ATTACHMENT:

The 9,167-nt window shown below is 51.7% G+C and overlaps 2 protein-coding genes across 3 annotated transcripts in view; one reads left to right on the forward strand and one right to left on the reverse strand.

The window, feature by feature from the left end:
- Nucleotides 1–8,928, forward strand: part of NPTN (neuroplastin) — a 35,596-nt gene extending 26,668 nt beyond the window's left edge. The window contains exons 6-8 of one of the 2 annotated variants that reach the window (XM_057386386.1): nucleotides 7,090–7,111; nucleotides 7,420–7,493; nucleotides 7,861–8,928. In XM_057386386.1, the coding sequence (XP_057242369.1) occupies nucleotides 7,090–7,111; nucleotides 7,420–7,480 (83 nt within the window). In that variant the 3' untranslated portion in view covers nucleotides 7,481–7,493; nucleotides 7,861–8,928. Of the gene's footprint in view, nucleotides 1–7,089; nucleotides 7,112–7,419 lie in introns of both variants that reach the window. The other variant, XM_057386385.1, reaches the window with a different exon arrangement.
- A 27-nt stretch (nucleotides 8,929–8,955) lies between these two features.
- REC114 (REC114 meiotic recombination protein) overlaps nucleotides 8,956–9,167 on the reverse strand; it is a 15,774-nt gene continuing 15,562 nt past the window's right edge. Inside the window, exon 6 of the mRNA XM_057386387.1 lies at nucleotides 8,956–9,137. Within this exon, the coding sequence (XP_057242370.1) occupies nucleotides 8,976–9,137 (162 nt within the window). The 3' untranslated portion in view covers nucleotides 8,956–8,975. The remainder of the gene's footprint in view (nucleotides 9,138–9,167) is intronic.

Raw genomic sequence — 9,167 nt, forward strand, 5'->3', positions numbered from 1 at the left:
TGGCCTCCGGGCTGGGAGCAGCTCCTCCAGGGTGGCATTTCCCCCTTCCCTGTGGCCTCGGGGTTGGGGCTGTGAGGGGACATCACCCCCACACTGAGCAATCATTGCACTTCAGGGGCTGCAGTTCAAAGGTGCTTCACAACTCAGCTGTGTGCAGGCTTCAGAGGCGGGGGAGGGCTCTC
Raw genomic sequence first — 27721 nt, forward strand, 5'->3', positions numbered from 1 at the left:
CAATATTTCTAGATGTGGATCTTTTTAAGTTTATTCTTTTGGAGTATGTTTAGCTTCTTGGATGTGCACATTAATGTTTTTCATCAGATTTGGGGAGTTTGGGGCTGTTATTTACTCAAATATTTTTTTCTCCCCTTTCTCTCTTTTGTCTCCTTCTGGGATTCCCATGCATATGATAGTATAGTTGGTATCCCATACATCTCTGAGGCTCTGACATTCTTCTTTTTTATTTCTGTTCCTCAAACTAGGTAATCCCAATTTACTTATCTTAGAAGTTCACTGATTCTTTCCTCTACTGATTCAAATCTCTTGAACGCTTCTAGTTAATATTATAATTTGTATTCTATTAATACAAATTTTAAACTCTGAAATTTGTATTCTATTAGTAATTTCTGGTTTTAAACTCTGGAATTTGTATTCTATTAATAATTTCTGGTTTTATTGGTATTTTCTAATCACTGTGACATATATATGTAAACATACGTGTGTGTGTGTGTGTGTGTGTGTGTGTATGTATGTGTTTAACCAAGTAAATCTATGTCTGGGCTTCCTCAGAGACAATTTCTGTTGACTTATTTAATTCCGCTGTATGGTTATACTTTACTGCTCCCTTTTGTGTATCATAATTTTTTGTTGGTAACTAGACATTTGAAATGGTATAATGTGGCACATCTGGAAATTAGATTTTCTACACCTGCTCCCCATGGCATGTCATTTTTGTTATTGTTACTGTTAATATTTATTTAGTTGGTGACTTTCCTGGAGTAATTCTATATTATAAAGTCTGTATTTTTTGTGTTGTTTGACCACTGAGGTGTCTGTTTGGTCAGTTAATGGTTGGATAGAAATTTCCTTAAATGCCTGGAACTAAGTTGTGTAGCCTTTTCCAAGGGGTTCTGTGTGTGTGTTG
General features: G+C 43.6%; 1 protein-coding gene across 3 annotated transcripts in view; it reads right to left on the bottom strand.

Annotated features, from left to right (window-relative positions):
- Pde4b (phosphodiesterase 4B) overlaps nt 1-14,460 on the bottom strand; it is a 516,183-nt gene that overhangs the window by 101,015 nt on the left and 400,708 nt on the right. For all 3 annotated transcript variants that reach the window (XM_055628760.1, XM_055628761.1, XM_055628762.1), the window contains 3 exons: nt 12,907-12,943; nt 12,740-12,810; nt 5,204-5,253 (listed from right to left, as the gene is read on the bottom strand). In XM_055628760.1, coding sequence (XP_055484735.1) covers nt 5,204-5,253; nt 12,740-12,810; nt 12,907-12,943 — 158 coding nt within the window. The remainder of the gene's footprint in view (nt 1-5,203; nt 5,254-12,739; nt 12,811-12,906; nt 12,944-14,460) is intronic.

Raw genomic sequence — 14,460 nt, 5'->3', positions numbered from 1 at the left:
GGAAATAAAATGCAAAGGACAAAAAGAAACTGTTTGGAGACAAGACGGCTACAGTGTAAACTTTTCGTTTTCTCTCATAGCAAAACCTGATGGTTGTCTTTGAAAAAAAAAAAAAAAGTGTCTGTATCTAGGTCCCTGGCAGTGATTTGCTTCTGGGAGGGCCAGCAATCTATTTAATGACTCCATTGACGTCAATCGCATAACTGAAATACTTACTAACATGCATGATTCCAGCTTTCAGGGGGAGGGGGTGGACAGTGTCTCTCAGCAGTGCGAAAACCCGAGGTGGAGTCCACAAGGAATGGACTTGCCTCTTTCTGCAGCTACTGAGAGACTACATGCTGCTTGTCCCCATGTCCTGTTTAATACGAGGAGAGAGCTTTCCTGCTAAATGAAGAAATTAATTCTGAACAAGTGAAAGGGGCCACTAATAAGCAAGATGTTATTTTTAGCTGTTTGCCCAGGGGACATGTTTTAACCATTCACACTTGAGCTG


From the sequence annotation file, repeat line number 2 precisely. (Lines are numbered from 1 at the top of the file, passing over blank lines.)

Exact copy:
The window, feature by feature from the left end: